Elderberries - Black (American) Elderberry - Sambucus canadensis, Red (Scarlet) Elderberry - S. pubens

Native Shrubs ... in wildlife landscaping

West Virginia Native Plant Society
West Virginia Nongame Wildlife Program

  Form: Open, many stemmed, broad rounded shrub with spreading and arching branches, to 5 to 15 feet tall.
  Twigs: Black - Stout, yellow-gray with white pith.
Red - Stout, large purple buds, with red-brown pith.
  Leaves: In general, deciduous, opposite, and compound.
Black - Deciduous, opposite compound, 5to 11 (usually 7) leaflets, greenish fall color.
Red - Opposite, compound, 5 to 7 leaflets, downy beneath, greenish fall color.
  Flowers: Black - Small, creamy white, in large (6 to 10 inches wide) flattened clusters, June-July.
Red - Small, yellowish white, 3 to 5 inches long pyramid clusters, May.
  Fruit: Black - Purplish-black, in large flattened clusters that often weigh down branches, Aug.-Sept. Excellent for jellies and wine.
Red - Scarlet or red, 1/4 inch diameter, in pyramid clusters, very showy late June-July.
West Virginia Range:
Black - Common throughout W.Va.
Red - Mountain counties of Barbour, Fayette, Grant, Greenbrier, Hampshire, Hancock, Mercer, Mineral, Monongalia, Nicholas, Pendleton, Pocahontas, Preston, Raleigh, Randolph, Summers, Tucker, Upshur and Webster.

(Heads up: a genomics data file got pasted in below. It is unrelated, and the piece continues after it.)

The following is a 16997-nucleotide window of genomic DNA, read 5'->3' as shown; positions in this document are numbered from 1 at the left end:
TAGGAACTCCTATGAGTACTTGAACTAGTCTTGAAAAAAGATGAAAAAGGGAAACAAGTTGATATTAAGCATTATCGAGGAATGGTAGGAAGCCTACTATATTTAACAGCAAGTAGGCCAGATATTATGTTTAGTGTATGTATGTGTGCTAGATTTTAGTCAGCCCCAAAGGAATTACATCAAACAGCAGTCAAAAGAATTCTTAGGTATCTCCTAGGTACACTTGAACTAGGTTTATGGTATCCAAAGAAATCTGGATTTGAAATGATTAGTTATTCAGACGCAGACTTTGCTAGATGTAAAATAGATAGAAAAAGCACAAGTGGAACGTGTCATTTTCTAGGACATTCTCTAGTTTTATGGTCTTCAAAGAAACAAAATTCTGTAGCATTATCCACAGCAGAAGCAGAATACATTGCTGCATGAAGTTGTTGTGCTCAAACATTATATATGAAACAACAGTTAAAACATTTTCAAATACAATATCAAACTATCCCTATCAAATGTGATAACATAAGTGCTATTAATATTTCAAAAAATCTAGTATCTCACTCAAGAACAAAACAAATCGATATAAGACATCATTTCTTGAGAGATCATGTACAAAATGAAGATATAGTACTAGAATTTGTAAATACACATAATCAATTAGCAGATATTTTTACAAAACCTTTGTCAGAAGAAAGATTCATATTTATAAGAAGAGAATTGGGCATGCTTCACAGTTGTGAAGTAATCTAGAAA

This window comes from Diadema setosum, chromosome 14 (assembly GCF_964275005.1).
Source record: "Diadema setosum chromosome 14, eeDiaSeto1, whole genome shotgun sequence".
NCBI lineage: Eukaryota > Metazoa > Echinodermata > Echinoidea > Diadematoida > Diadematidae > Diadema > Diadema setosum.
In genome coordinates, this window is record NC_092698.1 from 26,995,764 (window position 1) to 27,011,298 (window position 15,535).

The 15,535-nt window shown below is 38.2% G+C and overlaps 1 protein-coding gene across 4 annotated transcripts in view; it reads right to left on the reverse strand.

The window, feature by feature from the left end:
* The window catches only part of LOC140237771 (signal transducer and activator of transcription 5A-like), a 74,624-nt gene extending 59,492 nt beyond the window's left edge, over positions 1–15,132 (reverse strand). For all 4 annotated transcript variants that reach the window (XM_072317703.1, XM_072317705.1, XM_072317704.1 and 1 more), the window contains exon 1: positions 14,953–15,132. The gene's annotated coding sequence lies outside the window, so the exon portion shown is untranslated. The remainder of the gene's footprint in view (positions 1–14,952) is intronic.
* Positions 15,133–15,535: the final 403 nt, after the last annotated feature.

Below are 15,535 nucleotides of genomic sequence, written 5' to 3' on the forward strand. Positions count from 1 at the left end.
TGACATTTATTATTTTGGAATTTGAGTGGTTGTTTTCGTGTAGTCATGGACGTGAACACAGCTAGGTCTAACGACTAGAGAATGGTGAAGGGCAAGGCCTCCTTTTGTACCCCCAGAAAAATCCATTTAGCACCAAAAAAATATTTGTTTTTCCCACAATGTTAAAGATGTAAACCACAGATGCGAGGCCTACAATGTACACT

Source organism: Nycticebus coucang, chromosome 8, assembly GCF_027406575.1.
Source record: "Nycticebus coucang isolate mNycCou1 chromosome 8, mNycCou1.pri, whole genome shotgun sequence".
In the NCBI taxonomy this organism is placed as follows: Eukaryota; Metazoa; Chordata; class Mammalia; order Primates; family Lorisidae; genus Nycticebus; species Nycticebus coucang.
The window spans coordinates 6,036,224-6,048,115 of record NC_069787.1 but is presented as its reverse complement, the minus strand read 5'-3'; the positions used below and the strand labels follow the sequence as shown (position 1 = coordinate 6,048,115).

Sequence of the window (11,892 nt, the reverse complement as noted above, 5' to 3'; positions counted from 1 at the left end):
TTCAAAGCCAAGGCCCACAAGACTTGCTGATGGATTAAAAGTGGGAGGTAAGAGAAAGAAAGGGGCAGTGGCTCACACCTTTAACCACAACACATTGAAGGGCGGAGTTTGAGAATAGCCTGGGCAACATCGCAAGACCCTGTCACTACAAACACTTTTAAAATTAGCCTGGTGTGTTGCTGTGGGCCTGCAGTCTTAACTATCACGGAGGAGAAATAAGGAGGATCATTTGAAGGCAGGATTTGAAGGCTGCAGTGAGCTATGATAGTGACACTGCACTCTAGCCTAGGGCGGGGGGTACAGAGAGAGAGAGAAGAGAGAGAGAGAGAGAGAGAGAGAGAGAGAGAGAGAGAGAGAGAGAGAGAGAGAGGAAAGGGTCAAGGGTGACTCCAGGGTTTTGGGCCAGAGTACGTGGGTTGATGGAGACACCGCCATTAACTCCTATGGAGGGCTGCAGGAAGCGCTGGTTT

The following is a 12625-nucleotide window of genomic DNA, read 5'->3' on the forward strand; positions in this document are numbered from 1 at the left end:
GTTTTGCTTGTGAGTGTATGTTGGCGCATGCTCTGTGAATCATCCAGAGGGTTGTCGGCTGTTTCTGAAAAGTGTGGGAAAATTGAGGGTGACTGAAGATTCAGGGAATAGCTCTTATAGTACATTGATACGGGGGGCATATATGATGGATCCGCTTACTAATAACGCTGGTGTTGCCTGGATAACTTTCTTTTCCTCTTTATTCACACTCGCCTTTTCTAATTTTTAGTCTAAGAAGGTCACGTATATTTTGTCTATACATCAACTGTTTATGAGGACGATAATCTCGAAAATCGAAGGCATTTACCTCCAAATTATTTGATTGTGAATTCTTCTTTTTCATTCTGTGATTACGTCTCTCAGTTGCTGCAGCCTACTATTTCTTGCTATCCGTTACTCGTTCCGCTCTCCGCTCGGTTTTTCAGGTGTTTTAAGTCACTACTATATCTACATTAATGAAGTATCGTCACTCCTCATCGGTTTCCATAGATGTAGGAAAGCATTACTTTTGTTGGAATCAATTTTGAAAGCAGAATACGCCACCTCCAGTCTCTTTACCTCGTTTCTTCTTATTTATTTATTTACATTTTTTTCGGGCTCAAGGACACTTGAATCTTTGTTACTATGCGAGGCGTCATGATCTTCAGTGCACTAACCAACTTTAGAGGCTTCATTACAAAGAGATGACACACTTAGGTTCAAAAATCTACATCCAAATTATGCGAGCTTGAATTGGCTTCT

Natural Habitat:
Black - Rich moist soil of roadsides, fencerows, edge of forests and open swamps. Grows well on strip mined lands where other plants will not grow.
Red - Rocky, moist woods.
Wildlife Use:
Fruits are eaten by mammals and birds such as deer, rabbit, squirrel, chipmunks, grouse, turkey, quail, dove, brown thrasher, rose-breasted grosbeak, chat, mockingbird, and catbird. Very important summer food for wildlife.
Horticulture:
Uses: Specimen or borders.
Light: Black (full sunlight); Red (partial shade).
Soil Moisture: Moist to slightly dry..
Soil pH: Acid to neutral..
Problems: Usually free of insects and diseases. Requires annual pruning to maintain form, to prevent root suckers and for renewal..

Compiled by: Linnie Coon, outdoor writer and naturalist Comfort, West Virginia

Written by West Virginia Native Plant Society members and jointly published with the WV Nongame Program

Illustration from Flora of West Virginia, Strausbaugh and Core